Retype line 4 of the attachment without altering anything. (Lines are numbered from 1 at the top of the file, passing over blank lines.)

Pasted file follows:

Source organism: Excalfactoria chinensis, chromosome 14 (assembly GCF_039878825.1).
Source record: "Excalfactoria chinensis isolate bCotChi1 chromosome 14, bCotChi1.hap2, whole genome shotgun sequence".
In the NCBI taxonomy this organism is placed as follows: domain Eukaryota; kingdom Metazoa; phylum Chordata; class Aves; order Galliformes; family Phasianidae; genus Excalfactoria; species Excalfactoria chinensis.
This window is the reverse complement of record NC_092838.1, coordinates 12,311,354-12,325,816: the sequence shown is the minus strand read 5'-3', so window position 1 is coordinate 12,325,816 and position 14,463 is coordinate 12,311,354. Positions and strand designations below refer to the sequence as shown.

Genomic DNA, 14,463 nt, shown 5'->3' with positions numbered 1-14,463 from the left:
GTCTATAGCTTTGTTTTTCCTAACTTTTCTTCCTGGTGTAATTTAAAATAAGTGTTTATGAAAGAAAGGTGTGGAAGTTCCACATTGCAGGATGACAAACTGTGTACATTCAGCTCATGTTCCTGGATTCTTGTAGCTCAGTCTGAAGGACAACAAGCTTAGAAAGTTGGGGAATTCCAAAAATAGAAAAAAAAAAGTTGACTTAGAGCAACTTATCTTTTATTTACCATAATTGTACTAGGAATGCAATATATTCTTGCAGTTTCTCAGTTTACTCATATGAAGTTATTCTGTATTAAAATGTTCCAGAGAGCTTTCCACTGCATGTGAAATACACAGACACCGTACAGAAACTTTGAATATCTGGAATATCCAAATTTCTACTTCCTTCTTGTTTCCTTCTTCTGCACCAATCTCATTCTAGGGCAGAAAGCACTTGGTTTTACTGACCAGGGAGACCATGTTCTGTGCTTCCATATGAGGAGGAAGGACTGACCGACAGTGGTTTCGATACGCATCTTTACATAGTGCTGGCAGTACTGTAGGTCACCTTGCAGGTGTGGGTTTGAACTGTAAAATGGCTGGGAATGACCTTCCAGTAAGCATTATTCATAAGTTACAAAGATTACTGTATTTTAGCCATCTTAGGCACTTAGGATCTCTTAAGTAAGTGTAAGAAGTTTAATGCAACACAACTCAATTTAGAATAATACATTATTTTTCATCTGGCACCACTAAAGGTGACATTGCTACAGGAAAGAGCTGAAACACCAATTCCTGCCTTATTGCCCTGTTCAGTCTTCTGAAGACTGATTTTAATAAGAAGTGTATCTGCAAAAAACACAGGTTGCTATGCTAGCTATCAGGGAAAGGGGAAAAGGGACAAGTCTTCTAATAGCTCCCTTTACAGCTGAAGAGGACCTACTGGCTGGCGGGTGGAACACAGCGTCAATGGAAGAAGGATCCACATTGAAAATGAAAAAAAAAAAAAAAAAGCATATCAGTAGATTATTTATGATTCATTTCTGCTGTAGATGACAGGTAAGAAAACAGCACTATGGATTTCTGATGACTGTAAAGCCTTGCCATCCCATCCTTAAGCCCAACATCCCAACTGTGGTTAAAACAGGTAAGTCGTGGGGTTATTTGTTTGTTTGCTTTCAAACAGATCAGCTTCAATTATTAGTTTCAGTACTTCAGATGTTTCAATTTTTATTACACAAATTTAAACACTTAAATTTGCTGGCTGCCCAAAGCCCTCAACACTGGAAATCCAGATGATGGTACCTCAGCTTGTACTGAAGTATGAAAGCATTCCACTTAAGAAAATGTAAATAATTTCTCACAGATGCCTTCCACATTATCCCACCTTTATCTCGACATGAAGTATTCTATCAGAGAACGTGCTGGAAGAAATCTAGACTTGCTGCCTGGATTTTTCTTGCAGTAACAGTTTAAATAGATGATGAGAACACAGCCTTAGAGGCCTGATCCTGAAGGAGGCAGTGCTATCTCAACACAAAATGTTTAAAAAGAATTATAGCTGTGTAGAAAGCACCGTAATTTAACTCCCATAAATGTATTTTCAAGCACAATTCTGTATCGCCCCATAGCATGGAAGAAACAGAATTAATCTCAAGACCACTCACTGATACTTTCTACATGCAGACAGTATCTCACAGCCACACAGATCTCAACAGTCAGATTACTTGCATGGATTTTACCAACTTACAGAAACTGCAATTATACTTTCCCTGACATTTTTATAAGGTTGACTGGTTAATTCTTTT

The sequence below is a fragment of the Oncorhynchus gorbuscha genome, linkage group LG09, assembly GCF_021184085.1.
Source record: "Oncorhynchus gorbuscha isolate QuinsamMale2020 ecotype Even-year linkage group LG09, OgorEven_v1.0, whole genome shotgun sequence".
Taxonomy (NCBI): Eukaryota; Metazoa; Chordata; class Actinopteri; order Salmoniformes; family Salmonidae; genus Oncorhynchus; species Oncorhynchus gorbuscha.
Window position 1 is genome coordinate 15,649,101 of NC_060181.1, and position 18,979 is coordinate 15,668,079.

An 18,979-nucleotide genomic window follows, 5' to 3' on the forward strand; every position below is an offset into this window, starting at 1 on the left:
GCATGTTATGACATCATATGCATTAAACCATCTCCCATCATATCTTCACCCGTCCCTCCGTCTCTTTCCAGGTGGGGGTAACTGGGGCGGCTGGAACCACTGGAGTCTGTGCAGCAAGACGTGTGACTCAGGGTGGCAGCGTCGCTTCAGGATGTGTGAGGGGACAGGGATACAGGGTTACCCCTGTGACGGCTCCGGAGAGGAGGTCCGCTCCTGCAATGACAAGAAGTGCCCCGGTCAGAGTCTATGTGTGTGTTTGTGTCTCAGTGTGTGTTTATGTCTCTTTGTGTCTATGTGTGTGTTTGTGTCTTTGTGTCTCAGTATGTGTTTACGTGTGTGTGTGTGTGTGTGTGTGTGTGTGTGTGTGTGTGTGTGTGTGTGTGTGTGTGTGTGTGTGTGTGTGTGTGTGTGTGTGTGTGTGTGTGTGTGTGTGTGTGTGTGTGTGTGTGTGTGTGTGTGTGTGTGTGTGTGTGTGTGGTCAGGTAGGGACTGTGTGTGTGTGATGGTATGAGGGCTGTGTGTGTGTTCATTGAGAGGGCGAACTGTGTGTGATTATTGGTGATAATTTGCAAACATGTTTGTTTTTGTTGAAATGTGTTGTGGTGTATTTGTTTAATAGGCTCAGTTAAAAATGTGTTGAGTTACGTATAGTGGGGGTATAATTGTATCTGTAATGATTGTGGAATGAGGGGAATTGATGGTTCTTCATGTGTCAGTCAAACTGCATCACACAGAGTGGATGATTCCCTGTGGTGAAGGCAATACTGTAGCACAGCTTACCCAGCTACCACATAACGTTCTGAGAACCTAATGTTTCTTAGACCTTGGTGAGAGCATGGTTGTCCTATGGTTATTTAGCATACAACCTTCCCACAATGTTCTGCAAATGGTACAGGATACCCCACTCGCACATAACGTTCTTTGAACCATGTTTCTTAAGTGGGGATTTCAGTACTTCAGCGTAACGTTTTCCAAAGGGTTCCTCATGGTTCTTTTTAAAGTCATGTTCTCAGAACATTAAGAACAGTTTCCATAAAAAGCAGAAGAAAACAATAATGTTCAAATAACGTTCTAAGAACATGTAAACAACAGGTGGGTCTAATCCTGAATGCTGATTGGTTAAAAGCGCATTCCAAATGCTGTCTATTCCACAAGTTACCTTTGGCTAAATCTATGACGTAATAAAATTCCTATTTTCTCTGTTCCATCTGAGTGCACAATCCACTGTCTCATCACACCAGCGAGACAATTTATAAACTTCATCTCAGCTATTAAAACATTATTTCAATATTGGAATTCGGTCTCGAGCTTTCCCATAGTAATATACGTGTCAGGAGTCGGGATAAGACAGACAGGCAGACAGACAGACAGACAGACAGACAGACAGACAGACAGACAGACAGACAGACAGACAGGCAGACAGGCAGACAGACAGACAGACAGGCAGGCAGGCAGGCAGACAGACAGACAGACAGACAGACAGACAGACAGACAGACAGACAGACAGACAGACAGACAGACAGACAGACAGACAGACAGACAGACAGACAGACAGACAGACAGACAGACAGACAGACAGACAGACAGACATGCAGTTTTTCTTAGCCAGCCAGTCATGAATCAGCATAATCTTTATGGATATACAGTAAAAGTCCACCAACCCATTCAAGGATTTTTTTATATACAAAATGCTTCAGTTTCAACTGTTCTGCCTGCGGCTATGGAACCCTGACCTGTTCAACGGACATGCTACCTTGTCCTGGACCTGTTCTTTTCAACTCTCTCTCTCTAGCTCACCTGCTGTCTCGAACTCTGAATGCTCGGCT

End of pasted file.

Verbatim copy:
This window is the reverse complement of record NC_092838.1, coordinates 12,311,354-12,325,816: the sequence shown is the minus strand read 5'-3', so window position 1 is coordinate 12,325,816 and position 14,463 is coordinate 12,311,354. Positions and strand designations below refer to the sequence as shown.